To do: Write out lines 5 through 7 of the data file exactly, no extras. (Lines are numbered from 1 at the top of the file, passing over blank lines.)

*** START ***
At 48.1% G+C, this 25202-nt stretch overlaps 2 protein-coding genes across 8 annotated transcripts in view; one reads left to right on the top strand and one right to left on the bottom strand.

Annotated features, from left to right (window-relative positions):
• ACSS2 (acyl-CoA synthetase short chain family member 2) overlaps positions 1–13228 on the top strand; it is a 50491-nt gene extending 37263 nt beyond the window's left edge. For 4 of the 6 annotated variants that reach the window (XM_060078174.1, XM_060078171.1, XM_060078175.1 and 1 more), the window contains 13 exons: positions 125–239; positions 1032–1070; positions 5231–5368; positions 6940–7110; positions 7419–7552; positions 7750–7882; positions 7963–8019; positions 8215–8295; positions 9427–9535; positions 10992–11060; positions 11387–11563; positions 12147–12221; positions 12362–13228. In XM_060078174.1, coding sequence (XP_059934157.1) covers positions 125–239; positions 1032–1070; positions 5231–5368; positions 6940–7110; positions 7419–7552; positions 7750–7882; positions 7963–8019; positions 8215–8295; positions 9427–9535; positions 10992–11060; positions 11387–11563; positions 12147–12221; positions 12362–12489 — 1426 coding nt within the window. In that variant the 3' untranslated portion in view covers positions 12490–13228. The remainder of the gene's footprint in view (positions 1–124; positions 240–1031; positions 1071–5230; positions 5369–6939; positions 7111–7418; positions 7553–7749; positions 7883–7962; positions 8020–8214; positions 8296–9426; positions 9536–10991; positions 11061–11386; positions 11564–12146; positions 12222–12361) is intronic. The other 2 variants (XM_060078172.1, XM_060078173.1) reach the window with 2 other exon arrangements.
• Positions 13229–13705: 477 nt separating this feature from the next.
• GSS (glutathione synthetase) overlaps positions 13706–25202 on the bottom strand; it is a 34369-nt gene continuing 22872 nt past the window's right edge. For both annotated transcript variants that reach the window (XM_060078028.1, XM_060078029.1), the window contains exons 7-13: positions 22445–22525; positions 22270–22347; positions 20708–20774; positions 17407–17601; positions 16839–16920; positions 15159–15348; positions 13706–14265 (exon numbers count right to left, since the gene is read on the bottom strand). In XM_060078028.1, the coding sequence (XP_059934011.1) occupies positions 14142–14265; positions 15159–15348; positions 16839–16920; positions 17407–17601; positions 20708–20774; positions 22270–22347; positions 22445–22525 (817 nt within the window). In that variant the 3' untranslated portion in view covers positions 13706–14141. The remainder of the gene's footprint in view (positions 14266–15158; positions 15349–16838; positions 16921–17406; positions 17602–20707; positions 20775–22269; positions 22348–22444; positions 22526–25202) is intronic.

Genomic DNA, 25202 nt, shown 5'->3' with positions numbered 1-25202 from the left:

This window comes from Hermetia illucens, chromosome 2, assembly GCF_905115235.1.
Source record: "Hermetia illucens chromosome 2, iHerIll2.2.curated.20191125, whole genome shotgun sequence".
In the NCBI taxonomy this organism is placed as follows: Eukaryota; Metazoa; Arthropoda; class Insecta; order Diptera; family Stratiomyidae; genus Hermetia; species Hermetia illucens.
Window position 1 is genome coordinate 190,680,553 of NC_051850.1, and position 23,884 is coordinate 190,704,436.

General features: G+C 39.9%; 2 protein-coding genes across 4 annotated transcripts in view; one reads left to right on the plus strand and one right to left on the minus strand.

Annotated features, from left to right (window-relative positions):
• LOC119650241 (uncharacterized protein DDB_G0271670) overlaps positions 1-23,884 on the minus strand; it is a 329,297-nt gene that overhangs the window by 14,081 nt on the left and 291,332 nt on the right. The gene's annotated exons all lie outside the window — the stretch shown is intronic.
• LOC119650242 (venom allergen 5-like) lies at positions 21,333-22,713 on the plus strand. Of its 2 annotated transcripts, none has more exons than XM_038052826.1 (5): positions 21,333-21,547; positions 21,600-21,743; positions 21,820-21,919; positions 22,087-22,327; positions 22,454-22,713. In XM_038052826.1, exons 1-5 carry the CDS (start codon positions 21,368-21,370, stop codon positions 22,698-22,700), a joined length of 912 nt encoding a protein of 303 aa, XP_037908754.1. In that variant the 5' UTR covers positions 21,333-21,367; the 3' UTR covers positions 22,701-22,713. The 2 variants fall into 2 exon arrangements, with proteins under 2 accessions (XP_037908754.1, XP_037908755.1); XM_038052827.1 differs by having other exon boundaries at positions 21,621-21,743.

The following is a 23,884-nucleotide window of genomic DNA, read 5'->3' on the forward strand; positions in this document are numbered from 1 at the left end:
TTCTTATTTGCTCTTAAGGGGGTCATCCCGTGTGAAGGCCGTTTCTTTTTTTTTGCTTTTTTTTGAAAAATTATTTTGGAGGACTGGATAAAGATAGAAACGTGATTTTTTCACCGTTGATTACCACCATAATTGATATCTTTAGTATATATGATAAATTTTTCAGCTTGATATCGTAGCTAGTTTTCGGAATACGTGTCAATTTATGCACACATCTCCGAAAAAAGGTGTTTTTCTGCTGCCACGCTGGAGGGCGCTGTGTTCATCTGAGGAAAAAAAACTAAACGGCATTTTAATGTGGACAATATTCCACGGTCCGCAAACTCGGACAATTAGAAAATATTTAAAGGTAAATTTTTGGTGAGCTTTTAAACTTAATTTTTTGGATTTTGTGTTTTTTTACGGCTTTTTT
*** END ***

• GSS (glutathione synthetase) overlaps positions 13706–25202 on the bottom strand; it is a 34369-nt gene continuing 22872 nt past the window's right edge. For both annotated transcript variants that reach the window (XM_060078028.1, XM_060078029.1), the window contains exons 7-13: positions 22445–22525; positions 22270–22347; positions 20708–20774; positions 17407–17601; positions 16839–16920; positions 15159–15348; positions 13706–14265 (exon numbers count right to left, since the gene is read on the bottom strand). In XM_060078028.1, the coding sequence (XP_059934011.1) occupies positions 14142–14265; positions 15159–15348; positions 16839–16920; positions 17407–17601; positions 20708–20774; positions 22270–22347; positions 22445–22525 (817 nt within the window). In that variant the 3' untranslated portion in view covers positions 13706–14141. The remainder of the gene's footprint in view (positions 14266–15158; positions 15349–16838; positions 16921–17406; positions 17602–20707; positions 20775–22269; positions 22348–22444; positions 22526–25202) is intronic.

Genomic DNA, 25202 nt, shown 5'->3' with positions numbered 1-25202 from the left:

This window comes from Hermetia illucens, chromosome 2, assembly GCF_905115235.1.